We spend much of our time indoors. The air that we breathe inside our homes can put us at risk for health problems. These risks can come from chemicals, gases and living organisms like mold and pests.

Clean indoor air allows our family, our health and economy, and the environment to thrive.

Several sources of air pollution are in our home. Some pollutants cause health problems such as sore eyes, burning in the nose and throat, headaches or fatigue. Other pollutants cause or worsen allergies, respiratory illnesses (such as asthma), heart disease, cancer and other serious long-term conditions. Sometimes individual pollutants at high concentrations, such as carbon monoxide, can cause death.

The most common pollutants are radon, combustion products, biologicals (molds, pet dander, pollen), volatile organic compounds, lead dust and asbestos. Poor indoor air quality in your home can lead to problems like asthma, allergies, lung disease, high levels of toxicity and more.

Sources of indoor air pollution.

(epa.gov)

Understanding and controlling some of the common pollutants found in our homes may help improve our indoor air and reduce your family’s risk of health concerns related to indoor air quality.

  • Radon is a radioactive gas that is formed in the soil. It can enter indoors through cracks and openings in floors and walls that are in contact with the ground.
  • Secondhand smoke comes from burning tobacco products. It can cause cancer and serious respiratory illnesses.
  • Combustion pollutants are gases or particles that come from burning materials. In homes, the major source of combustion pollutants are improperly vented or unvented fuel-burning appliances such as space heaters, woodstoves, gas stoves, water heaters, dryers and fireplaces.
  • Volatile organic compounds are chemicals found in paints and lacquers, paint strippers, cleaning supplies, varnishes and waxes, pesticides, building materials and furnishings, office equipment, moth repellents, air fresheners and dry-cleaned clothing.
  • Molds are living things that produce spores. Molds produce spores that float in the air, land on damp surfaces, and grow.

How to improve the air quality in your home:

(ParkCityGreen.org)

  • No Smoking – Declare your home a smoke-free zone. Secondhand smoke can cause serious health problems, especially for children. Ask smokers to take it outside and preferably away from your house.
  • Ventilate – Good ventilation reduces indoor air pollution. Ideally your home is ventilating enough to bring in fresh air, but not so much that you are losing heat or cooling. The American Society of Heating, Refrigerating, and Air-Conditioning Engineers (ASHRAE) recommends a ventilation rate of 0.35 ach (air changes per hour) for new homes, and some new homes are built to even tighter specifications. Particular care should be given in such homes to preventing the build-up of indoor air pollutants to high levels. You should also leave doors between rooms open most of the time for better air circulation. Open windows when possible to allow for a good supply of outdoor air. Install exhaust fans in bathrooms to remove moisture and chemicals from the house.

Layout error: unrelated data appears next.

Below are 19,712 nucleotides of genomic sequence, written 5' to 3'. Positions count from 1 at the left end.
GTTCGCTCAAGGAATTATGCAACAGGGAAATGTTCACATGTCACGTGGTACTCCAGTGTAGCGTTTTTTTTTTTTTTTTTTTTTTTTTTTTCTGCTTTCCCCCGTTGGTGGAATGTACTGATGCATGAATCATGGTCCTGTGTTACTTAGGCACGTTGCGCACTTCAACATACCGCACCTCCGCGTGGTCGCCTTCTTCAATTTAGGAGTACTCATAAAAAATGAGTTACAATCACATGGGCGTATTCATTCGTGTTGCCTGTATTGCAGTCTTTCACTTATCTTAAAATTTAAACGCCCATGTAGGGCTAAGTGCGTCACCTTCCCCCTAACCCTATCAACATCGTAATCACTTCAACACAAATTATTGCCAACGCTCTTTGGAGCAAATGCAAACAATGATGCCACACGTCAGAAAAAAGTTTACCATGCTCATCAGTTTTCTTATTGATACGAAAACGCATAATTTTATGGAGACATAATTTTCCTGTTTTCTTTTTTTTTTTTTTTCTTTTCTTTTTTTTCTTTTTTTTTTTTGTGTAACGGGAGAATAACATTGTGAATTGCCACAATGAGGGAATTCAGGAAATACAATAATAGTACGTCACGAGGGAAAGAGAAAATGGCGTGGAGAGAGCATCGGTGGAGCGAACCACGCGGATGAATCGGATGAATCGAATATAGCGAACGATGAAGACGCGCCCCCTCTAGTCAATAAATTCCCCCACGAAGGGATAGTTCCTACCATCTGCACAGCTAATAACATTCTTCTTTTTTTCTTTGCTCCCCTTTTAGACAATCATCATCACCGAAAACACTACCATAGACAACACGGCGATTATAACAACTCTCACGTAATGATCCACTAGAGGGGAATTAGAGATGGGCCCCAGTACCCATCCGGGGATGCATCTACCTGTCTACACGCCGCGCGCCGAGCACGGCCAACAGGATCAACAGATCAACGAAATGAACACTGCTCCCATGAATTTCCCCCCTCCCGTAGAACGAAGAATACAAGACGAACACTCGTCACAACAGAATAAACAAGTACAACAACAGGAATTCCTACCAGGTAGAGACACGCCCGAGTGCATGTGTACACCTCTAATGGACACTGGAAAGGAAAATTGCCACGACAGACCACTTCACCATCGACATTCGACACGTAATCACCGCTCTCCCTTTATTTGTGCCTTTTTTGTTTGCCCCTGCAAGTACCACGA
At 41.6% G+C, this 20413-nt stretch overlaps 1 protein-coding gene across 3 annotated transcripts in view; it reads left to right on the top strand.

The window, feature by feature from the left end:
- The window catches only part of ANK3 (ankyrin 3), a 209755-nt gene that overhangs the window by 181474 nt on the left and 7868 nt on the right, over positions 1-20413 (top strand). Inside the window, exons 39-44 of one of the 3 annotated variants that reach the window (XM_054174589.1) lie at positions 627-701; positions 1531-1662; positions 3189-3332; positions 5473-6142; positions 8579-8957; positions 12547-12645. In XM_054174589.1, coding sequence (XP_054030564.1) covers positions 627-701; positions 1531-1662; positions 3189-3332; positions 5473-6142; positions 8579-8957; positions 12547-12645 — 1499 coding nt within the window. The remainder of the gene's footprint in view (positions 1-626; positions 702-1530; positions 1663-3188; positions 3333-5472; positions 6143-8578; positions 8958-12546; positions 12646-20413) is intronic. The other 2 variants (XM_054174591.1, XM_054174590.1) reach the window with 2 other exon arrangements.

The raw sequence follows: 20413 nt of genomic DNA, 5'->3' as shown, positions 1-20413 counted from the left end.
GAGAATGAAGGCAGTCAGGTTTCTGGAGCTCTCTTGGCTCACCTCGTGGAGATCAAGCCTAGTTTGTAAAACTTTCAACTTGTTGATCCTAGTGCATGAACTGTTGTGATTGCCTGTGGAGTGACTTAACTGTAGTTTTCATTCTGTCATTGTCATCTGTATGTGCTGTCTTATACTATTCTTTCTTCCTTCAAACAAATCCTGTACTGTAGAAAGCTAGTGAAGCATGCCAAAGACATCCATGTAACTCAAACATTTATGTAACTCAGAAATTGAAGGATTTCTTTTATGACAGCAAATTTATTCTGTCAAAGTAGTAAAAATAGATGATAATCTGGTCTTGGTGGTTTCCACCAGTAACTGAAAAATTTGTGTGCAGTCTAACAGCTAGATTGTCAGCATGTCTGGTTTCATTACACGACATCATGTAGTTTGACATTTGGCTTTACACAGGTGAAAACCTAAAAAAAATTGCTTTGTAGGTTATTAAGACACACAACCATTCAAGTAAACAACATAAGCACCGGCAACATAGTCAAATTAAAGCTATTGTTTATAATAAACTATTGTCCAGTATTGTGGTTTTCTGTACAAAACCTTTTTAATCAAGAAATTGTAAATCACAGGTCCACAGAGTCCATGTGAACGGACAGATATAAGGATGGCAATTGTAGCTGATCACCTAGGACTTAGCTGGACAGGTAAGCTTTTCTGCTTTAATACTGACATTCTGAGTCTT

• Control Humidity – Keep humidity levels low with a dehumidifier or air conditioner, as needed. Clean both regularly so they don’t become a source of pollutants themselves. Fix all leaks and drips in the home, as standing water and high humidity encourages the growth of mold and other biological pollutants. A relative humidity of 30-50% is generally recommended for homes.
  • Prevent CO Poisoning – To prevent carbon monoxide poisoning, have all fuel burning appliances inspected by a qualified technician once a year. The fall and early winter is the most likely time to have issues with improper ventilation of combustion gases or inefficient burning. Install a carbon monoxide detector near your sleeping rooms.
  • Control Allergens – To keep dust mites and other allergens to a minimum, clean regularly. Wash bedding materials in hot water (at least 130°). Carpet collects allergens, dirt, dust and mold and can be very unhealthy for those who suffer from allergies. Consider replacing carpet with area rugs that can be taken up and washed often.
  • Vent While Cooking – Fit your gas range with a hood fan that exhausts the air outside. Use the fan or open a window when cooking to remove gas fumes.
  • Use Safe Cleaning Products – Check commercial cleaning products and pesticides for toxic ingredients, and use according to manufacturers’ directions. Keep your home well ventilated when using these products. Consider switching to less toxic alternatives.
  • Test Your Home For Radon – Learn more about radon exposure and how to eliminate it from your home by visiting Radon.Utah.Gov.
  • Turn It Off – Never leave a car, lawn mower or other gas fired equipment running in an attached garage or shed or near an open window. Avoid the use of unvented heaters or charcoal grills indoors.
  • Shop Smart – When purchasing new furniture or products from your home, find the least toxic that you can. Avoid furniture and products that contain formaldehyde or VOCs, opting for natural products and lower VOC options.

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